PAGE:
Another one from Joaquin. Look at the muscles and energy bursting from this Wolfen. I,m still flabbergasted each time I see it. These were done for – as you can see – Mumi – not the cute little Finnish trolls – but a collection of specially commissioned sculptures. Do a quick Google and have a gander at the goodies on display.
This one is pretty self explanatory in it’s gloriousness. Just won absolute top placing at one of the most prestigious competitions in Europe, The Crystal Brush. You can see some of the amazing entries on their site. The amazing paint job is by Sergio Calvo Rubio.
I’d better not blab on too much, though I could – but this post is meant to be about these artists – not me.
Beautiful – eh? Makes me so happy. Another one from Joaquin – taking what I do a bit further into that extra dimension. Love it! This one is bought to life with the beautiful painting by Marc Masclans.
Lovely – eh? From Allan Carrasco. Managed to really catch one of my favourite old paintings – especially with all those lovely mossy logs.
This old one for Rackham was sculpted by Carmine Giugliano – an Italian guy I have had contact with for a few years. A great guy and wonderful sculptor, he is not full-time, but when he has the time he honours me with using some of my little creatures for his beautiful sculpts.
Carmines take on another little Bonner goblin.
Alan Carrasco is another well known and respected sculpture who has honoured me with choosing some of characters. “Nuff said – here’s some piccies……..
Still have not finished painting this goblin shaman………happily they did.
I was tempted to find more, as I know they are out there, but I could go on for ever and though I think they are wonderful – I don’t want to bombard you all with too many. Those sculptors out there that I did not include – I’m sure you know who you are – I’m sorry I did not get to squeeze you in. Hopefully people will be inspired to Google a bit and see what you get up to.
I’ll finish up with some little sculpts for Zombicide Black Plague that I did recently. A cracking table-top game with a host of gorgeous miniatures. Now I just have to find the time to paint them all.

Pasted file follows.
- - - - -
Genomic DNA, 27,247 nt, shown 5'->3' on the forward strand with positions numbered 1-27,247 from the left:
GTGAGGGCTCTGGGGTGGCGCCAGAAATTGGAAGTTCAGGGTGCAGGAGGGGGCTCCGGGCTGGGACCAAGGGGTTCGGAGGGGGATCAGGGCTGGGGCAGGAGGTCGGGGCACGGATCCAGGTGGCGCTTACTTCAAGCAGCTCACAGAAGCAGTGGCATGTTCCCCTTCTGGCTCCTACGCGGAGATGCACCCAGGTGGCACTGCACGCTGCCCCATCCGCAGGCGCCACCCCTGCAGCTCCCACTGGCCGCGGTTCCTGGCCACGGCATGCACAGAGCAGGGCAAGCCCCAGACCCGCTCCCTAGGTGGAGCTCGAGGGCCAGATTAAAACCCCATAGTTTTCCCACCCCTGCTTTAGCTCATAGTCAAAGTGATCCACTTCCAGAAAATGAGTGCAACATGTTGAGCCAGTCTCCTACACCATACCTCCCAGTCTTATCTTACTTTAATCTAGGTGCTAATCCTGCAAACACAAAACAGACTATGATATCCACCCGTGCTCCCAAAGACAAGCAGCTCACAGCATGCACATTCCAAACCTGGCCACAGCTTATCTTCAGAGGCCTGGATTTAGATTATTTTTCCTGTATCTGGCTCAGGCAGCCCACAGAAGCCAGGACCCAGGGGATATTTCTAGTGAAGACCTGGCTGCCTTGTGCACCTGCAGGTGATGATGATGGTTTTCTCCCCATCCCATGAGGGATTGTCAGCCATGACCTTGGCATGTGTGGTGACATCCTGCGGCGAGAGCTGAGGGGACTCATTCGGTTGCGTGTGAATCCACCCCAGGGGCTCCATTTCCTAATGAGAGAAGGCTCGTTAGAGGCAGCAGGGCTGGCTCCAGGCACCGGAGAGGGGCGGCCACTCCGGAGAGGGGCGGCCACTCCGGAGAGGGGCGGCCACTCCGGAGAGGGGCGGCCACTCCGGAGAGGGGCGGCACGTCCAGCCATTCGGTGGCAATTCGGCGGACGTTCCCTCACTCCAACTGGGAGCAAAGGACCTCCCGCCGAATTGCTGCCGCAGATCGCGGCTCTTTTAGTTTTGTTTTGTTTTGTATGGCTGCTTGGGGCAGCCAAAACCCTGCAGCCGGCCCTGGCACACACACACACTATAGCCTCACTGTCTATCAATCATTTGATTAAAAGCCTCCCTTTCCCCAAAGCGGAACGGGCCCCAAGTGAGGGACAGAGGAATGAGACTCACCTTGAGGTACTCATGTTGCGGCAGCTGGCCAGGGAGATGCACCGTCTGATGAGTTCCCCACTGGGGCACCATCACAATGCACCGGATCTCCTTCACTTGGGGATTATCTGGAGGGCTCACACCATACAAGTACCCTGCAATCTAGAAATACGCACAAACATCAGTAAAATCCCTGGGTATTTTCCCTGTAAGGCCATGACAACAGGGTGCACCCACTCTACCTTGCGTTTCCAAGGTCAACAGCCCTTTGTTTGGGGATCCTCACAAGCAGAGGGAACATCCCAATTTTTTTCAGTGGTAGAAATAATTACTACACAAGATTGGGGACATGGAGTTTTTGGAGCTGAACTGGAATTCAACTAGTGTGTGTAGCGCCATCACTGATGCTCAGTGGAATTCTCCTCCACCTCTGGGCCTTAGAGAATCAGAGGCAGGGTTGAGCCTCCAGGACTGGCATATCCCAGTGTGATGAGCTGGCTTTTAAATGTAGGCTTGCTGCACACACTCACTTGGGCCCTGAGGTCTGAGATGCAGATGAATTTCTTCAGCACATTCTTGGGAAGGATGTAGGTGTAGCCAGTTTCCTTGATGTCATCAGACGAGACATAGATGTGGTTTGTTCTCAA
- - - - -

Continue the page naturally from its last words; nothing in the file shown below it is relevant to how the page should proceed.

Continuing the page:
Okay, I feel I’d better draw a veil over these wonders for now. Hope you have enjoyed seeing what some other folks have made of my art. To me it’s fantastic compliment, and an inspiration for me to carry on doing what I do. All the best ’till next time.
PS A Luke Wilson just sent me this, which I just have to include – a beautiful little model!
Paul Bonner is an English artist, who jumped longship to Denmark 25 years ago. With a Diploma in Illustration he graduated from the children's book world of London, to happily paint himself into a corner, inhabited by trolls, goblins and dwarves. A childhood love of Nordic tales and nature has inspired him to continue this tradition - until - happily - he is not really asked to do anything else.
Incredible! That extra dimension is magical … especially when holding it in one's hands, being able to turn it. These sculptors & painters are extremely talented, exceptional. Anatomy, textures and all that, but importantly for being able to turn 2D paintings into 3D, so faithfully. Not an easy task most of the time, but think this is a testimony about how well your paintings are worked out.
You have the advantage on being able to include distant mountains, mist, rain and skies though 😉
Thanks for a great article, Paul!
Never thought about the mountains and mist Nicolay – but you are right! Was thinking more of how final and violent in a weird way, that all our 2d attempts have to have some kind of a border. Very metaphysical stuff – I suspect! There is just the wonderful freedom that sculpts have; they exist
in the same world as us. Thanks for the comment – and glad you like my ramblings.
Hi Paul, thanks for it!
just to correct one credit, the “two orcs in the forest” are done by allan carrasco, not Joaquin 😉
So sorry Allan! I,ll see if I can correct it. I got a bit muddled sorting all the photos. Sorry.
Thanks Paul, wonderfull article!
You are welcome Joaquin. Only wish I could have put up more photos. Next time – when we have some new things to show!
Please just a suggestion from a constant reader of your site. The horizontally sliding multi-picture show in your header makes my eyes hurt….is there any way you could just choose one as you had before?
Just great sculptures vasado in your paintings
I agree Pyracanthra – hopefully the powers that be will see your comment and take note!
They are wonderful – aren't they. Glad you enjoyed them.
Great piece to read, and so proud to be included. 🙂
My pleasure Luke. It,s a wonderful little model that deserved to be in there!
This is incredible to see, thank you so much for sharing Paul!
Thanks for looking in Colin! Glad you enjoyed it.